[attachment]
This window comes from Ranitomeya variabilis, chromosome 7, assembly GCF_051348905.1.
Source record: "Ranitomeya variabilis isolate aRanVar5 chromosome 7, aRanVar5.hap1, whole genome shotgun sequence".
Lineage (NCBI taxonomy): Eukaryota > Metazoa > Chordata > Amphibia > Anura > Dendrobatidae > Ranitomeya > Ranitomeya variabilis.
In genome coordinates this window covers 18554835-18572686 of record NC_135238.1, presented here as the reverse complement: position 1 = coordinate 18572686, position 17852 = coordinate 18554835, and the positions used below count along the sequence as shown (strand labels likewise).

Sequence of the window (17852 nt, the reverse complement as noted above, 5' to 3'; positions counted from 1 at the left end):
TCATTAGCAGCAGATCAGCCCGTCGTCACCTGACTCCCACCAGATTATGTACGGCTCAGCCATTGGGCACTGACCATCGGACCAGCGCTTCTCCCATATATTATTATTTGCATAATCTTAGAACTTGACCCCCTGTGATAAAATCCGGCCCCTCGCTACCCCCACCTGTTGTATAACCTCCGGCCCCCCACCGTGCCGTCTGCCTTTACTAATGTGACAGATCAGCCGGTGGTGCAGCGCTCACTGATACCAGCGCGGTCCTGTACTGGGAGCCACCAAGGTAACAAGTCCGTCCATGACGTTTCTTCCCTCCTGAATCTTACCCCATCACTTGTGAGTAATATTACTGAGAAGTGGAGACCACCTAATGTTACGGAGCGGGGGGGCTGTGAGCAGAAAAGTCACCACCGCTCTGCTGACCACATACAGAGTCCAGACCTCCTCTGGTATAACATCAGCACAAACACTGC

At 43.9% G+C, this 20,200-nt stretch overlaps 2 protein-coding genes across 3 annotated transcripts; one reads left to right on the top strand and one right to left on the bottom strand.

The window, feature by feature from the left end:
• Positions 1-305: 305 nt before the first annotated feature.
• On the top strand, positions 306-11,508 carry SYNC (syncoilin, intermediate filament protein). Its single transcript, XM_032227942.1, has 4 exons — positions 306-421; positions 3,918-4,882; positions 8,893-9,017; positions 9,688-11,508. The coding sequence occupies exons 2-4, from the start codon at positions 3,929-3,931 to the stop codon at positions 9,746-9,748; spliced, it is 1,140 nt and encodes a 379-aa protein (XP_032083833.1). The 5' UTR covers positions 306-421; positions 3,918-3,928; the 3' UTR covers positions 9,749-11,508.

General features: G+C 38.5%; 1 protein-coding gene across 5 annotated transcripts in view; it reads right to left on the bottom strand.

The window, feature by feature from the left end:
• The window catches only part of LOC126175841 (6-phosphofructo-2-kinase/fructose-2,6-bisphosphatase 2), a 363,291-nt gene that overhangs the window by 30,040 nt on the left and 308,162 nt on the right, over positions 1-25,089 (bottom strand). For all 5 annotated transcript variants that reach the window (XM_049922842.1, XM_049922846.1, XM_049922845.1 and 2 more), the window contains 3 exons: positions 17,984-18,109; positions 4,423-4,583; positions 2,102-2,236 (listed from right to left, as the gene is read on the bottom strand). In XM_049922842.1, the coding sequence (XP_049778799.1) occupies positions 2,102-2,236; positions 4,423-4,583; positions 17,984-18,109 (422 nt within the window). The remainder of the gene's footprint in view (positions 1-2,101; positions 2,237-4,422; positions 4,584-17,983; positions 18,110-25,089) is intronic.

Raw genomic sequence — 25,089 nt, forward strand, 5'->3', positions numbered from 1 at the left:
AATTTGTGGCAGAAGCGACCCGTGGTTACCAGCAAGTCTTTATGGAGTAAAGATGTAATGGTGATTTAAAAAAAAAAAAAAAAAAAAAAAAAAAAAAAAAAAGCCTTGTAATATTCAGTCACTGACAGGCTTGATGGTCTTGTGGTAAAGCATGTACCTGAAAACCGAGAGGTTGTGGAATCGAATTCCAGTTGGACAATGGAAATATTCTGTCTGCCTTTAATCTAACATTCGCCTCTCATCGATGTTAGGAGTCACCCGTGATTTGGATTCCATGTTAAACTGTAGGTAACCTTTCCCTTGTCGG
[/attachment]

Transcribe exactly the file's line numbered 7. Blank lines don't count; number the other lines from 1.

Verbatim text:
At 43.9% G+C, this 20,200-nt stretch overlaps 2 protein-coding genes across 3 annotated transcripts; one reads left to right on the top strand and one right to left on the bottom strand.